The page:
British Columbia

Vancouver council wants full disclosure of documents surrounding Little Mountain sale

Vancouver city council has unanimously passed a motion to throw its support behind a community group seeking the public disclosure of documents related to the 2008 sale of the Little Mountain social housing complex. 

Social housing complex was demolished for redevelopment after its 2008 sale but has remained vacant for years

There is not much to see at the Little Mountain social housing site in Vancouver since 224 units of housing were dismantled in 2009. (Jon Hernandez/CBC)

Vancouver city council has unanimously passed a motion to throw its support behind a community group seeking the public disclosure of documents related to the 2008 sale of the Little Mountain social housing complex. 

The Little Mountain housing project, which has been in a state of suspension for over a decade, has attracted considerable scrutiny at a time where housing affordability has become a hot button issue in the city. 

Completed in 1954, the 224-unit social housing complex was Vancouver's first large-scale modern social housing project. The complex, near East 37th and Main Street, housed a vibrant community.

It was initially managed by the federal government, then passed on to the province and B.C. Housing in 2007. The complex was sold by the provincial government, then led by the B.C. Liberals, to Holborn Holdings Ltd., a private developer in 2008.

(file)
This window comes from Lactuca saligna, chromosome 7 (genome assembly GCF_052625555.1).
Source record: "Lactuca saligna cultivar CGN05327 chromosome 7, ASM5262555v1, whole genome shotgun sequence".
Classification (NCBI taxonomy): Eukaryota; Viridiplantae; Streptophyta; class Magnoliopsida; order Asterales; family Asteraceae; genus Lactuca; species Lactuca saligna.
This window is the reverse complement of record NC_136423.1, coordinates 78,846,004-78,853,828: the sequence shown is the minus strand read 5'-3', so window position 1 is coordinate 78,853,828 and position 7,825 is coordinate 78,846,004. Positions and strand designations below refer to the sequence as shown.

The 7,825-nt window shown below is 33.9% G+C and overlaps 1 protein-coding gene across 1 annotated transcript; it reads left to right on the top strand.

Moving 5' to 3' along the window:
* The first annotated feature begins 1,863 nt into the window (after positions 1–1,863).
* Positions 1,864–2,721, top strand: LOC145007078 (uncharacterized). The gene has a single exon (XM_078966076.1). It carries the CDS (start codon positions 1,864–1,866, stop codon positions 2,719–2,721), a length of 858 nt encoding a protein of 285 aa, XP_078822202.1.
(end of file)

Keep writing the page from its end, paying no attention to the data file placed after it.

The plan for redevelopment included 1,400 market value homes but also 234 social housing units, child care, a new community plaza and public park. The existing residents were asked to relocate but were told they could return after the newer building complex was completed.

The six-hectare Little Mountain site has sat empty since the controversial demolition of the existing buildings in 2009. (Holborn/City of Vancouver)

But while most of the units on the site were demolished by 2009, very little progress was made. Most of the site has remained a vacant lot for the past decade.

"To see it sit empty for so long when so many people in our city need homes, it's upsetting," said Coun. Christine Boyle, who submitted the motion.

Boyle said while the city has limited jurisdiction on what it can do with the land, it can support efforts to bring about accountability and transparency. 

"It's been a lot of effort by the neighbourhood trying over many years to make these documents public," Boyle said. "And it's in the interest of the city to find out what the provisions were in this contract to inform our decisions for the future."

Boyle said a heavily redacted version of the contract of sale was released, but the Riley Park South Cambie Visions Committee, which is seeking the documents, wants a full disclosure.

She said now that the motion has passed, Mayor Kennedy Stewart will write a letter in support of the group for full disclosure of the document. 

With files from On The Coast

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